At the University of Leeds, Dr Helen Philippou (PI) and Prof Robert Ariens (Faculty of Medicine and Health), with colleagues (Faculty of Mathematics and Physical Sciences) Dr Richard Foster and Prof Colin Fishwick with Prof Gregory Lip (University of Birmingham) have secured a £3,021,002 Wellcome Trust Seeding Drug Discovery award to develop new safer anticoagulants with minimal risk of bleeding. The medicines available to treat patients who suffer from an increased risk of blood clotting are effective but carry a significant risk of causing bleeding. Current treatments therefore involve a balance between reducing blood clots with inducing bleeding. The objective of this proposal is to discover highly specific compounds which block a protein, Factor XIIa, which is involved in clot formation, and for which there is good evidence to suggest inhibition will not cause bleeding. This will allow patients to be treated more safely with minimal risk of bleeding without needing therapeutic monitoring. The aim is to produce an agent which will be given by mouth daily.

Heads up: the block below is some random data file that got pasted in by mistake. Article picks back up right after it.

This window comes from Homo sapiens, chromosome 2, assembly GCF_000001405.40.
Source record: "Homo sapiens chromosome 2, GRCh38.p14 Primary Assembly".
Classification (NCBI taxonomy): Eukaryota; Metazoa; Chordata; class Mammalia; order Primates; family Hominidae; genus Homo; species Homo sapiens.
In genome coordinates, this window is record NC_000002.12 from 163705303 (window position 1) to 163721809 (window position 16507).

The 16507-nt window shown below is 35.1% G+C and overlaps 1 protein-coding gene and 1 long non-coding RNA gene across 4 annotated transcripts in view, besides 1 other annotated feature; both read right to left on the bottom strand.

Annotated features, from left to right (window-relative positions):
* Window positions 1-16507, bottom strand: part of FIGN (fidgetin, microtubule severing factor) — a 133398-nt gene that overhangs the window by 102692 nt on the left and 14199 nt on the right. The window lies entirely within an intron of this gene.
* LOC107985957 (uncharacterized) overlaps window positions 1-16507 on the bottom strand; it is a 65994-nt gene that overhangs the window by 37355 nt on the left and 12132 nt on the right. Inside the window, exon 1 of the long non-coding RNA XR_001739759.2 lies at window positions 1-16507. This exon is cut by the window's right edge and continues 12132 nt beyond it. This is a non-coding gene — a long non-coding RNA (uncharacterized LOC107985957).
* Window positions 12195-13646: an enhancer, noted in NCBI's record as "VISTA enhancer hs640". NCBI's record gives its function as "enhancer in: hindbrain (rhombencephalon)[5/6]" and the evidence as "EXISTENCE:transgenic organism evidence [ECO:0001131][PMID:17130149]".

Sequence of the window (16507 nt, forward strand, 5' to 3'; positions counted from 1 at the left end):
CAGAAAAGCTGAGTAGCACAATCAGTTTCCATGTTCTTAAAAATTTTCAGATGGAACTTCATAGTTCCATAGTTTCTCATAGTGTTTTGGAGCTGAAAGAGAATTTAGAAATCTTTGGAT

Ubiquitin is attached as a post-translational modification to protein substrates either as mono- or poly-ubiquitylation by ubiquitin ligases. This serves to regulate cellular signalling events and virtually all aspects of cellular life. Malfunctioning of signalling networks controlled by protein ubiquitylation can lead to diseases such as cancer, neurodegeneration and inflammation. Deubiquitylating enzymes (DUBs) remove ubiquitin from substrates and counteract the roles of ubiquitin ligases. There are approximately 100 DUBs, which belong to five families. The JAMM/MPN DUB family is unique in using Zn2+ for catalysis. Seven out of 14 family members are predicted to be catalytically active (denoted MPN+) while the others, which bear substitutions to essential catalytic residues, are predicted to be catalytically dead (denoted MPN–). MPN DUBs typically function within larger multi-subunit complexes, which imparts great potential for multi-layer regulation. BRCC36 is an MPN+ DUB that forms two multimeric complexes: a cytoplasmic BRISC-SHMT2 complex that regulates intereferon signaling, and a nuclear ARISC-RAP80 complex that is required for DNA damage response. I seek to uncover the structural and functional basis by which BRCC36 containing complexes select their specific substrates, are regulated by physiological means, and are modulated by small molecules that have the potential to serve as therapeutics.